(These are excerpts from my book "Intelligence is not Artificial")
Teaser: Intelligence is not Accuracy
It has been widely publicized that machines can now recognize images with more
accuracy than humans can; that machines don't make mistakes that we make.
But that is a misleading statement. The mistakes that
we make when we misjudge an image are important. When we hike in the forest,
we sometimes mistake a tree for a bear. That is probably a mistake that a
machine would not make: trained to recognize trees, it would recognize a tree
as a tree, not as a bear. Sometimes we even mistake a tree for a person, maybe
a fellow hiker, and a boulder behind the tree as a tent. A machine would
probably not mistake a rock for a tent.
The problem is that these mistakes are important.
There "could" be a bear in the forest, and there "could" be a fellow hiker.
These are not details. These are important facts.
In fact, they are not mistakes: the brain is doing the right thing in "predicting" that there could be a bear ahead of us.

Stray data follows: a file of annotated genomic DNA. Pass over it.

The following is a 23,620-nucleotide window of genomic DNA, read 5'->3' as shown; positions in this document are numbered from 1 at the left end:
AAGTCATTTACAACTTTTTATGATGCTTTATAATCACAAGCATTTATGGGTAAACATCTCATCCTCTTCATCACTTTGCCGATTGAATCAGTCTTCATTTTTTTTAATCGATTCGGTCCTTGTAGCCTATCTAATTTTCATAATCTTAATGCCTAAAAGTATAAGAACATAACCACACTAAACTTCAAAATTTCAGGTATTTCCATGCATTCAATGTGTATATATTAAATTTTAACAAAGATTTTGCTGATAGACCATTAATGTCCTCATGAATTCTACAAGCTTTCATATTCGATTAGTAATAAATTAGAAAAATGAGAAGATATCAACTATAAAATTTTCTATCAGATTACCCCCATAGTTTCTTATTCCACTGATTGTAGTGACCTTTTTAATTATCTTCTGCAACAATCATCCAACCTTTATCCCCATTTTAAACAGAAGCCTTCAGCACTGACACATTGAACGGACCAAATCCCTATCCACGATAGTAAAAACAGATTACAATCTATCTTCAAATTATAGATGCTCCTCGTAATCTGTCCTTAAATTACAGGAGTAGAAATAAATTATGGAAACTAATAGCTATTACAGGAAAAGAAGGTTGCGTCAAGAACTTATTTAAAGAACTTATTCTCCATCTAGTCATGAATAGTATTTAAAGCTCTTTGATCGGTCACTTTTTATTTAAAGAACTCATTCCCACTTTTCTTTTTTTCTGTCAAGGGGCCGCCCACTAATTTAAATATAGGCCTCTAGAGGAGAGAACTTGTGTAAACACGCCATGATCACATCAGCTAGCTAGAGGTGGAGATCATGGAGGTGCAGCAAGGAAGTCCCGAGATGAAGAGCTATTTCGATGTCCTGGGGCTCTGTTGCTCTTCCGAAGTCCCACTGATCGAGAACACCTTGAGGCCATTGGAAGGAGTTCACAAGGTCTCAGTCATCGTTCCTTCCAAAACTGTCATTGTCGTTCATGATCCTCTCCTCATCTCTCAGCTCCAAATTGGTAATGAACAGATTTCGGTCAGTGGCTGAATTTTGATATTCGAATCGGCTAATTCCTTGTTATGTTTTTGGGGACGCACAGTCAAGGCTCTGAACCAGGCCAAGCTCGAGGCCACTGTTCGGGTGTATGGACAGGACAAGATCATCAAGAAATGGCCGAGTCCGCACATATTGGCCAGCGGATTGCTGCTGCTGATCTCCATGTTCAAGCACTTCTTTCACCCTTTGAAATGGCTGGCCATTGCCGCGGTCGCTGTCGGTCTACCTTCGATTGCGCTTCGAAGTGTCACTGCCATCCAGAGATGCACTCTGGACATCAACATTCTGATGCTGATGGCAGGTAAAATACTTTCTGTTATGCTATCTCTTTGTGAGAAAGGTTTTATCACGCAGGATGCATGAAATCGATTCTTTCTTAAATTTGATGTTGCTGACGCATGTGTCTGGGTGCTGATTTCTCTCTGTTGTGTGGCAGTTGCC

There is a big misunderstanding in what constitutes a "mistake": a mistake is to
think that there are no bears in the forest. Our brain is expecting bears,
just like it is expecting other hikers (and many other possible encounters).
A machine that does not expect bears and hikers will obviously not be mistaken,
but that's a machine that knows nothing about the environment. As a tool for
hikers in the wilderness, it would be a dangerous tool. I will trust the machine
the day that it mistakes a tree for a bear. Then i will feel confident that
the machine is ready to hike in the wilderness with me.
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